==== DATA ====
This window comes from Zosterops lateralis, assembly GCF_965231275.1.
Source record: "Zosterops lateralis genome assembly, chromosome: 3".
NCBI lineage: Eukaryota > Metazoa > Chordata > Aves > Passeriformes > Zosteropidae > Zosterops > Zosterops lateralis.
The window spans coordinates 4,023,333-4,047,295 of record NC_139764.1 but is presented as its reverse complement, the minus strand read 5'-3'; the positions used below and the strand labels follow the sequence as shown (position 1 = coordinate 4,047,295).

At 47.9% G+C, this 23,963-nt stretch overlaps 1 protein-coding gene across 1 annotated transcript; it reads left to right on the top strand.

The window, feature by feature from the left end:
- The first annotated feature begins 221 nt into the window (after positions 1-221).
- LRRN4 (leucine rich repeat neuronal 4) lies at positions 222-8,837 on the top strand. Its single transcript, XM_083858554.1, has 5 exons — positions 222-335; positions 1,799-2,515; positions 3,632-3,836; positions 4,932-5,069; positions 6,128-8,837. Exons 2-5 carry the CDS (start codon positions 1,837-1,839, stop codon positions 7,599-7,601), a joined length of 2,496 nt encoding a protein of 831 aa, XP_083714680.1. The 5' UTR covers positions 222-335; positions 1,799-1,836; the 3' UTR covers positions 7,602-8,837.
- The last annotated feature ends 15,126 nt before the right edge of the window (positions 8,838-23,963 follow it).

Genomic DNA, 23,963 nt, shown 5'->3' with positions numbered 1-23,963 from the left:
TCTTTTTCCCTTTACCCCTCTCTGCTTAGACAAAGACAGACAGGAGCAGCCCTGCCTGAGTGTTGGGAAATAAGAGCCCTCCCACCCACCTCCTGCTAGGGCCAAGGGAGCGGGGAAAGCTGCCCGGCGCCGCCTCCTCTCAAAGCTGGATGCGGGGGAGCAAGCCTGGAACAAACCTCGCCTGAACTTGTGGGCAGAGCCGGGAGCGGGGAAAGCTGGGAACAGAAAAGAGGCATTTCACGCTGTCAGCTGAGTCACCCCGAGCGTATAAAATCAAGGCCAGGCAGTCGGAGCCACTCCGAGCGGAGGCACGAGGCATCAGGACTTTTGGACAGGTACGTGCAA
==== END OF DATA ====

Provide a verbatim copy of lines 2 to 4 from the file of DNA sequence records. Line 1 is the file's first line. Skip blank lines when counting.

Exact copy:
Source record: "Zosterops lateralis genome assembly, chromosome: 3".
NCBI lineage: Eukaryota > Metazoa > Chordata > Aves > Passeriformes > Zosteropidae > Zosterops > Zosterops lateralis.
The window spans coordinates 4,023,333-4,047,295 of record NC_139764.1 but is presented as its reverse complement, the minus strand read 5'-3'; the positions used below and the strand labels follow the sequence as shown (position 1 = coordinate 4,047,295).